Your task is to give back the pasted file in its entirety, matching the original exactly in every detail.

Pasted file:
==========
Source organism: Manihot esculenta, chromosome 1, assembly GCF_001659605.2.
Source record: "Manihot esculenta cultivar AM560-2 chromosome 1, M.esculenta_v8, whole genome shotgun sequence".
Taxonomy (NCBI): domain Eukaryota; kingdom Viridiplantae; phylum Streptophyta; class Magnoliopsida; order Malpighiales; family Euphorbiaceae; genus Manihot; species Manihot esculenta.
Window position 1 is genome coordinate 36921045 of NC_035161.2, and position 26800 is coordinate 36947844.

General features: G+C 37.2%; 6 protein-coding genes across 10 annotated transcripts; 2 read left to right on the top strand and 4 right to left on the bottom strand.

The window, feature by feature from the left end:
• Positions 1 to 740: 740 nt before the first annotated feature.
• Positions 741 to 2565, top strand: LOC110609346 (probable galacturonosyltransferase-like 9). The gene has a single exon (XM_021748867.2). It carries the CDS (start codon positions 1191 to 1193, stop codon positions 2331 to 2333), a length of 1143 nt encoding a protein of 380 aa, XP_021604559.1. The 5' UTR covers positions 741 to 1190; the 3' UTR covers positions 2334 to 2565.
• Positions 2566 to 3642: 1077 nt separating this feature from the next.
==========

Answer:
Source organism: Manihot esculenta, chromosome 1, assembly GCF_001659605.2.
Source record: "Manihot esculenta cultivar AM560-2 chromosome 1, M.esculenta_v8, whole genome shotgun sequence".
Taxonomy (NCBI): domain Eukaryota; kingdom Viridiplantae; phylum Streptophyta; class Magnoliopsida; order Malpighiales; family Euphorbiaceae; genus Manihot; species Manihot esculenta.
Window position 1 is genome coordinate 36921045 of NC_035161.2, and position 26800 is coordinate 36947844.

General features: G+C 37.2%; 6 protein-coding genes across 10 annotated transcripts; 2 read left to right on the top strand and 4 right to left on the bottom strand.

The window, feature by feature from the left end:
• Positions 1 to 740: 740 nt before the first annotated feature.
• Positions 741 to 2565, top strand: LOC110609346 (probable galacturonosyltransferase-like 9). The gene has a single exon (XM_021748867.2). It carries the CDS (start codon positions 1191 to 1193, stop codon positions 2331 to 2333), a length of 1143 nt encoding a protein of 380 aa, XP_021604559.1. The 5' UTR covers positions 741 to 1190; the 3' UTR covers positions 2334 to 2565.
• Positions 2566 to 3642: 1077 nt separating this feature from the next.